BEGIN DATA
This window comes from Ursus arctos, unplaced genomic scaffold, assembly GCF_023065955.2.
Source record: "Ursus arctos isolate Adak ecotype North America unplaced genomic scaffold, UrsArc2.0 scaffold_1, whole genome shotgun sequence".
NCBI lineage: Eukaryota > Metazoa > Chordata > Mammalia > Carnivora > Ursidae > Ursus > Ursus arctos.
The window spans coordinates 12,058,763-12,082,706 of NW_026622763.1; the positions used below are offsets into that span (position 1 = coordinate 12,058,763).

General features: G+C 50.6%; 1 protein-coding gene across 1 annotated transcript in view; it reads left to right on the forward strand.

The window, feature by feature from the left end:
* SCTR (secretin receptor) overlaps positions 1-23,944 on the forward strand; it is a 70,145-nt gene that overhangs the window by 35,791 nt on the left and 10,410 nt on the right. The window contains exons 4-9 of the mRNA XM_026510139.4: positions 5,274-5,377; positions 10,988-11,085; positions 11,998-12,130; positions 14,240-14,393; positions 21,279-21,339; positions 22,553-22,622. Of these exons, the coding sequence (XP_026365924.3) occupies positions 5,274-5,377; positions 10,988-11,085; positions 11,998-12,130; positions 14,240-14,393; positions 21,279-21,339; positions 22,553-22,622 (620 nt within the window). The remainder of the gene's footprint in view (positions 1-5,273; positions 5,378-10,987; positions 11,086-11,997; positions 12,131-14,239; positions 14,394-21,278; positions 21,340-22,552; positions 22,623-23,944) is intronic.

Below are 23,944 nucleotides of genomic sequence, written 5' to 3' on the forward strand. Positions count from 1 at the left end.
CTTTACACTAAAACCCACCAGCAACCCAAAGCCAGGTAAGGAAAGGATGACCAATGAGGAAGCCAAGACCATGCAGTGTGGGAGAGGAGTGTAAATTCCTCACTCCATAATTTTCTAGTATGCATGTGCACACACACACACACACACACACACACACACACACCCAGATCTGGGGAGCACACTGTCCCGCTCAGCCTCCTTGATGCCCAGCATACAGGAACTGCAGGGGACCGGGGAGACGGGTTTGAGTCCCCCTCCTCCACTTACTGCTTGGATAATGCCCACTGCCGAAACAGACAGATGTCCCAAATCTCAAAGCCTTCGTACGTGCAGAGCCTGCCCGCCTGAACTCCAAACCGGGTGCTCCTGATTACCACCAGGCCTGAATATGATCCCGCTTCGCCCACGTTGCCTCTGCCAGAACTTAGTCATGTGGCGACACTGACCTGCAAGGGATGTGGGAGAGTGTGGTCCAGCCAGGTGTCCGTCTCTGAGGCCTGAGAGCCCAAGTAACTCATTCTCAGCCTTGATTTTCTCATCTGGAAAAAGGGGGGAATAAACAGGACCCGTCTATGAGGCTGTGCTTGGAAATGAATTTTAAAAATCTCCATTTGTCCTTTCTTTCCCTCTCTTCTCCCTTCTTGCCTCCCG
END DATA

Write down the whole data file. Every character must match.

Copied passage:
This window comes from Ursus arctos, unplaced genomic scaffold, assembly GCF_023065955.2.
Source record: "Ursus arctos isolate Adak ecotype North America unplaced genomic scaffold, UrsArc2.0 scaffold_1, whole genome shotgun sequence".
NCBI lineage: Eukaryota > Metazoa > Chordata > Mammalia > Carnivora > Ursidae > Ursus > Ursus arctos.
The window spans coordinates 12,058,763-12,082,706 of NW_026622763.1; the positions used below are offsets into that span (position 1 = coordinate 12,058,763).

General features: G+C 50.6%; 1 protein-coding gene across 1 annotated transcript in view; it reads left to right on the forward strand.

The window, feature by feature from the left end:
* SCTR (secretin receptor) overlaps positions 1-23,944 on the forward strand; it is a 70,145-nt gene that overhangs the window by 35,791 nt on the left and 10,410 nt on the right. The window contains exons 4-9 of the mRNA XM_026510139.4: positions 5,274-5,377; positions 10,988-11,085; positions 11,998-12,130; positions 14,240-14,393; positions 21,279-21,339; positions 22,553-22,622. Of these exons, the coding sequence (XP_026365924.3) occupies positions 5,274-5,377; positions 10,988-11,085; positions 11,998-12,130; positions 14,240-14,393; positions 21,279-21,339; positions 22,553-22,622 (620 nt within the window). The remainder of the gene's footprint in view (positions 1-5,273; positions 5,378-10,987; positions 11,086-11,997; positions 12,131-14,239; positions 14,394-21,278; positions 21,340-22,552; positions 22,623-23,944) is intronic.

Below are 23,944 nucleotides of genomic sequence, written 5' to 3' on the forward strand. Positions count from 1 at the left end.
CTTTACACTAAAACCCACCAGCAACCCAAAGCCAGGTAAGGAAAGGATGACCAATGAGGAAGCCAAGACCATGCAGTGTGGGAGAGGAGTGTAAATTCCTCACTCCATAATTTTCTAGTATGCATGTGCACACACACACACACACACACACACACACACACACCCAGATCTGGGGAGCACACTGTCCCGCTCAGCCTCCTTGATGCCCAGCATACAGGAACTGCAGGGGACCGGGGAGACGGGTTTGAGTCCCCCTCCTCCACTTACTGCTTGGATAATGCCCACTGCCGAAACAGACAGATGTCCCAAATCTCAAAGCCTTCGTACGTGCAGAGCCTGCCCGCCTGAACTCCAAACCGGGTGCTCCTGATTACCACCAGGCCTGAATATGATCCCGCTTCGCCCACGTTGCCTCTGCCAGAACTTAGTCATGTGGCGACACTGACCTGCAAGGGATGTGGGAGAGTGTGGTCCAGCCAGGTGTCCGTCTCTGAGGCCTGAGAGCCCAAGTAACTCATTCTCAGCCTTGATTTTCTCATCTGGAAAAAGGGGGGAATAAACAGGACCCGTCTATGAGGCTGTGCTTGGAAATGAATTTTAAAAATCTCCATTTGTCCTTTCTTTCCCTCTCTTCTCCCTTCTTGCCTCCCG